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Cultural Healing At The Imani Center

Monday, May 11, 2020

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“You guys are me; I am you.”

— Lanetta Garner

CCC’s Imani Center is not like other recovery programs. Imani provides mental health and substance use disorder treatment specifically for African-Americans, by African-Americans — and the center exudes feelings of community, connection and healing from the moment clients step through the doors.

As the first person who clients and visitors see when they walk into the building, Administrative Specialist Lanetta Garner plays an important role in creating the welcoming environment that Imani Center is known for. Lanetta creates strong bonds with clients and loves to watch their journeys, from the moment they start on their recovery path and every step along the way.

Art fills the walls at the Imani Center, bringing historical and cultural healing to the space – and to the people in it.

When the COVID-19 pandemic began to unfold, the community at Imani Center faced disruption. With group gatherings and face-to-face meetings posing a public health risk, the Imani team worked swiftly to respond to the challenge. They established new practices for maintaining connection to clients over the phone. They quickly recognized a barrier, however: some clients did not have access to cell phones and wouldn’t be able to participate in remote care without them.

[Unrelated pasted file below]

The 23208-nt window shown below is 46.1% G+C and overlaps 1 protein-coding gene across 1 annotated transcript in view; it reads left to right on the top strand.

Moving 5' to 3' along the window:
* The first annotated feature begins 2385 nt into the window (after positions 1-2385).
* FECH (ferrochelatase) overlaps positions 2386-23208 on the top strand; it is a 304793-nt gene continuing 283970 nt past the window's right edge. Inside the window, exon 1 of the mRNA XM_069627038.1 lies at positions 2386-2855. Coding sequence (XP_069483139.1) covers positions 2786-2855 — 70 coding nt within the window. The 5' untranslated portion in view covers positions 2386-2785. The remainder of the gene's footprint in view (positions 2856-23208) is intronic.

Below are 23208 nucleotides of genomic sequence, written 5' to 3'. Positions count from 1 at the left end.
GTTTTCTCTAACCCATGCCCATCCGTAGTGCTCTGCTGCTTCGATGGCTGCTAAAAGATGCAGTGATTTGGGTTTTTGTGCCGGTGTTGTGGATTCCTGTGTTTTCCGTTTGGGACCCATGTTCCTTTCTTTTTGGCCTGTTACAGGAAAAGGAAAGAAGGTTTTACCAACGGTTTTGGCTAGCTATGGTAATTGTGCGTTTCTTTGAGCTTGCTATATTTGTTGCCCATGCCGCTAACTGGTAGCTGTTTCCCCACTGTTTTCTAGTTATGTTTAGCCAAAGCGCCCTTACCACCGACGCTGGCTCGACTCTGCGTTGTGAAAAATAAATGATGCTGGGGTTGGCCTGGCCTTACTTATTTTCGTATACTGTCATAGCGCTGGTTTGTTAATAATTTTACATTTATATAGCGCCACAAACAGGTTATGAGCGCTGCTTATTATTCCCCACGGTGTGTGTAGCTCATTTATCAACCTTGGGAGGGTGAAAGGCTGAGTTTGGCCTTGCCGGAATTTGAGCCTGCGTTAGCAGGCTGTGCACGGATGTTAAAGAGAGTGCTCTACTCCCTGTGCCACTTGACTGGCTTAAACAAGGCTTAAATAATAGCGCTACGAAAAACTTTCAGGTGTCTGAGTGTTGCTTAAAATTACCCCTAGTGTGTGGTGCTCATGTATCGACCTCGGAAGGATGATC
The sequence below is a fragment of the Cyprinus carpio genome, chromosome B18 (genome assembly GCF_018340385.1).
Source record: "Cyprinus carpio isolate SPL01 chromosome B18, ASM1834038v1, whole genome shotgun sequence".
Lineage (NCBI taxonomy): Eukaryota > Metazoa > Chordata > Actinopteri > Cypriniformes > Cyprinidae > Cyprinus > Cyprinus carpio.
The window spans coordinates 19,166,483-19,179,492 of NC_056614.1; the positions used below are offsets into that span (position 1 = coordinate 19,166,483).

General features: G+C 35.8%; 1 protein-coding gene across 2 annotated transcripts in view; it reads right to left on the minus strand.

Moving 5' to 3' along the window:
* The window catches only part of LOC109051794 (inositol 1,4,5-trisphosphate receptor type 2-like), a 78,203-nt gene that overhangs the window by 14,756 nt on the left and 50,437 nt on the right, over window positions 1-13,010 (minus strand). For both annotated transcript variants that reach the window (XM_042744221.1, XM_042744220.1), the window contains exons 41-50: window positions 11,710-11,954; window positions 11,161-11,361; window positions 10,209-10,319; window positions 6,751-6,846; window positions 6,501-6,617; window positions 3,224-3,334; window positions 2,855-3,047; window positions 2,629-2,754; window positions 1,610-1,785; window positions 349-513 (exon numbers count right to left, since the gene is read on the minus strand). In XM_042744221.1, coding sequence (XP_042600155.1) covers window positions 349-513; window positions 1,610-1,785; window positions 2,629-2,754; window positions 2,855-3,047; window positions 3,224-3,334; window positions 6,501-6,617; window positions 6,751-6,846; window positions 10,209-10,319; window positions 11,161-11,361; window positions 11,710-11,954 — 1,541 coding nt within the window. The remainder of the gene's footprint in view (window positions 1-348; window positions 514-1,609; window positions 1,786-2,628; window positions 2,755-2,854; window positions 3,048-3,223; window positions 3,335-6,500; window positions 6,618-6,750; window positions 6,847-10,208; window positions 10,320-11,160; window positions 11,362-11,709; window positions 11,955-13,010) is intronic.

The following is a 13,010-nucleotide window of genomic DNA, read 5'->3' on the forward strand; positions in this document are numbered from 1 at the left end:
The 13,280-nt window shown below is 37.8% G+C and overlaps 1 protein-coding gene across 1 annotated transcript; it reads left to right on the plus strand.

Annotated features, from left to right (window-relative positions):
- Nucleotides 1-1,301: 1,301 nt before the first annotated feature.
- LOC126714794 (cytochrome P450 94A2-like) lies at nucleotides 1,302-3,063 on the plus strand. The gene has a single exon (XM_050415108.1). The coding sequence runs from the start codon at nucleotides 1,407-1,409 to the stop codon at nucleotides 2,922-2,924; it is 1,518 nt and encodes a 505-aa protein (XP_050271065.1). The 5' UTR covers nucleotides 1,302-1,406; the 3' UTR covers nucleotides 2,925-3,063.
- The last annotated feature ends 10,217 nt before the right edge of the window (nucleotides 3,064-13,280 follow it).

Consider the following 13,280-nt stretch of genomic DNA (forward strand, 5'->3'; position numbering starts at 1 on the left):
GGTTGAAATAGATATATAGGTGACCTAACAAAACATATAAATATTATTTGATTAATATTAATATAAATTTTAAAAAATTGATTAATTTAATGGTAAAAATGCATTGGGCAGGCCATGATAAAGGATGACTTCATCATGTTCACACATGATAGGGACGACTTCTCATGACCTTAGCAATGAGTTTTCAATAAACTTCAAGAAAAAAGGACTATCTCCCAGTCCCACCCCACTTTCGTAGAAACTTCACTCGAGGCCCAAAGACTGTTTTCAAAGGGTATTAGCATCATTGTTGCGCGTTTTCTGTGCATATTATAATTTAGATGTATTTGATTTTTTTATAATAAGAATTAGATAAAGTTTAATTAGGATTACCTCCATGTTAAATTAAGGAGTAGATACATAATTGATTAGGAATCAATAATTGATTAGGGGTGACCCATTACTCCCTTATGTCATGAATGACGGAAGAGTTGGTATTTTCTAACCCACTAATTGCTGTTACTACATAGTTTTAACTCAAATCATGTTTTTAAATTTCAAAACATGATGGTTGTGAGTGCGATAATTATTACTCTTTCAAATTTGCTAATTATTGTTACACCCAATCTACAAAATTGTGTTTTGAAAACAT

So the team, led by Program Director Linda Hudson, reached out for support. CareOregon — a nonprofit company that manages benefits and coordinates care for Oregon Health Plan and Medicare members —stepped up to provide cell phones for clients who lacked them. Lanetta made sure that every single person who needed a phone, got one — and that they knew how to use it.

This kind of initiative is par for the course at Imani, where the program centers around being responsive to its community’s needs. The staff, who all have lived knowledge of Black culture and the African American experience, tailor their work to fit the realities of their clients’ day-to-day lives.

For Lanetta, that responsiveness shows up in the way she interacts with clients, whether on the phone or face-to-face. She sets a tone of caring and empathy right from the start, drawing on her own life experiences. Lanetta often reassures clients by saying, “You guys are me; I am you.”

Group support sessions and community-building play an important role in Imani’s approach to recovery. The group rooms sit empty these days, due to public health restrictions – but staff will begin video-based group sessions soon, using cell phones that they recently distributed to clients.

These days, Lanetta is often the only staff person on site at Imani. Other team members — including alcohol and drug counselors, mental health counselors, dually credentialed addiction and mental health professionals and peer support specialists — are working remotely, connecting with clients and each other via those new phones. Lanetta has become the glue for them all, keeping things together in the formerly bustling space until everyone can return.

“I love my job,” she said. “I show up for it.”

But the building feels empty to Lanetta without the rest of the “family” — that is, her coworkers and Imani clients. She misses them. For now, clients often knock on the window and wave to her as they go by. They exchange greetings through the glass and check on each other.

Lanetta, a true CCC Champion, is looking forward to the day when they will all be walking through the front door again.

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